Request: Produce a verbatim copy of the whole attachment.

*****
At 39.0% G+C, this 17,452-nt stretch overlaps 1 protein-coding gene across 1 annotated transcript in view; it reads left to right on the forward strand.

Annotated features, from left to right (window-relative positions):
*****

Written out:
At 39.0% G+C, this 17,452-nt stretch overlaps 1 protein-coding gene across 1 annotated transcript in view; it reads left to right on the forward strand.

Annotated features, from left to right (window-relative positions):